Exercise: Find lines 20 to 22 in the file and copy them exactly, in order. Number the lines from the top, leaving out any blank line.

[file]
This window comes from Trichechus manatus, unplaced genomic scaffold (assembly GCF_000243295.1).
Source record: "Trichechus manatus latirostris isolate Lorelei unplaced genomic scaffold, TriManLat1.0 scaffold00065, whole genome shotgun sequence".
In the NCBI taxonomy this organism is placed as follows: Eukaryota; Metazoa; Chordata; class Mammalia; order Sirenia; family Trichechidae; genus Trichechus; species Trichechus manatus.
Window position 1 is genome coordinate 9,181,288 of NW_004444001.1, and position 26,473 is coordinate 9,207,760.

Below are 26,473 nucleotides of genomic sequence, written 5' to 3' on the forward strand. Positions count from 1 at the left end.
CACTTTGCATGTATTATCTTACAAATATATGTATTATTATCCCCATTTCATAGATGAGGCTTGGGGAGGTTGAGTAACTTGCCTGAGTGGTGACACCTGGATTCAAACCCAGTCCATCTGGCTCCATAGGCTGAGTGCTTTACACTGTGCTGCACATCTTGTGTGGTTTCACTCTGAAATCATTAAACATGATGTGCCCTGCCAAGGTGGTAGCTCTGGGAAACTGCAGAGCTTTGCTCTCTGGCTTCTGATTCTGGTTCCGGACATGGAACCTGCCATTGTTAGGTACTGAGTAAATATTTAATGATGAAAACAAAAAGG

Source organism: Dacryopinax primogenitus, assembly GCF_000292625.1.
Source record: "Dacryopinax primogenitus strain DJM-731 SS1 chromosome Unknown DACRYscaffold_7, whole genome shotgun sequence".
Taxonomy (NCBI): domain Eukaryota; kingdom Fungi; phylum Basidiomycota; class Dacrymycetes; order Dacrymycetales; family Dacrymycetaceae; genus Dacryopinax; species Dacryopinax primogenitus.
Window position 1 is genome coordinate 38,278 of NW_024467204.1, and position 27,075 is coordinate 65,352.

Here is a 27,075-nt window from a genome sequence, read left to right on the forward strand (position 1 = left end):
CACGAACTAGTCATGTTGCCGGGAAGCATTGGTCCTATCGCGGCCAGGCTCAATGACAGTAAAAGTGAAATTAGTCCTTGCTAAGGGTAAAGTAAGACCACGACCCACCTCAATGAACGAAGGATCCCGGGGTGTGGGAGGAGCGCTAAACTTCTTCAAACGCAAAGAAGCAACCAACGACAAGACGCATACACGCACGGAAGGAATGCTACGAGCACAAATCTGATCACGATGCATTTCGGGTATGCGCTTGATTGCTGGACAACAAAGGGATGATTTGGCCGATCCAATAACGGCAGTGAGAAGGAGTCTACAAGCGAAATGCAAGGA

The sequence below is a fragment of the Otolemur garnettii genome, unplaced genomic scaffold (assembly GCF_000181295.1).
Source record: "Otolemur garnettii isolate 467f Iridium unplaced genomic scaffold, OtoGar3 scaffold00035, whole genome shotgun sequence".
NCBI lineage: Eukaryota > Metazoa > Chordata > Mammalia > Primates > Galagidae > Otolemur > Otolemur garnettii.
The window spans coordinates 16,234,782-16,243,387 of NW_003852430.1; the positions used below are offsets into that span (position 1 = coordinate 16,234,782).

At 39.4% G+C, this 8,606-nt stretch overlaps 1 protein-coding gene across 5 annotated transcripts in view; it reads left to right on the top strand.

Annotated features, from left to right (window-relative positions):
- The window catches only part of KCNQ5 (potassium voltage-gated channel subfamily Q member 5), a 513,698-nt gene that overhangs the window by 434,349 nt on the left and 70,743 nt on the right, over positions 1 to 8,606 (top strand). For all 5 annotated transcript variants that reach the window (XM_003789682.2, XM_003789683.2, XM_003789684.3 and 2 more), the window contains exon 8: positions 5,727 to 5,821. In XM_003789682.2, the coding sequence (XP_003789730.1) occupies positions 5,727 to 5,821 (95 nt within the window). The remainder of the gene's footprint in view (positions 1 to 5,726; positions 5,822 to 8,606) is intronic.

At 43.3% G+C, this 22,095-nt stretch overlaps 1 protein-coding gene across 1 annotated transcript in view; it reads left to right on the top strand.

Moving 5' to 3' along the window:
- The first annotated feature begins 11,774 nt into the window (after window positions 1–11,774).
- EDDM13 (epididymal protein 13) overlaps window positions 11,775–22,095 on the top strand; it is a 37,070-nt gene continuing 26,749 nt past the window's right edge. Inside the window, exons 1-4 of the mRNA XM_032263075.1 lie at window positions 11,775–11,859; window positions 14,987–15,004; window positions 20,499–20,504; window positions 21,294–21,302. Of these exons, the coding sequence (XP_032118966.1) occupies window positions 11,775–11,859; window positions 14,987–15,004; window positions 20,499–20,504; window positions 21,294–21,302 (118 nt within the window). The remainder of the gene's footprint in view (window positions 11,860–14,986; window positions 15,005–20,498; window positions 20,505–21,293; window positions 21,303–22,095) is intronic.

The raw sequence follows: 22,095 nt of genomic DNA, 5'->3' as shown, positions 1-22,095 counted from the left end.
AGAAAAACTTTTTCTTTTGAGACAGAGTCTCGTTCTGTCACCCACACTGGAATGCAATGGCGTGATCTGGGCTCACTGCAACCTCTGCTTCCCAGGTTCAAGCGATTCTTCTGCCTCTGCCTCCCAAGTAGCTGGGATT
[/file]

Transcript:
At 43.3% G+C, this 22,095-nt stretch overlaps 1 protein-coding gene across 1 annotated transcript in view; it reads left to right on the top strand.

Moving 5' to 3' along the window:
- The first annotated feature begins 11,774 nt into the window (after window positions 1–11,774).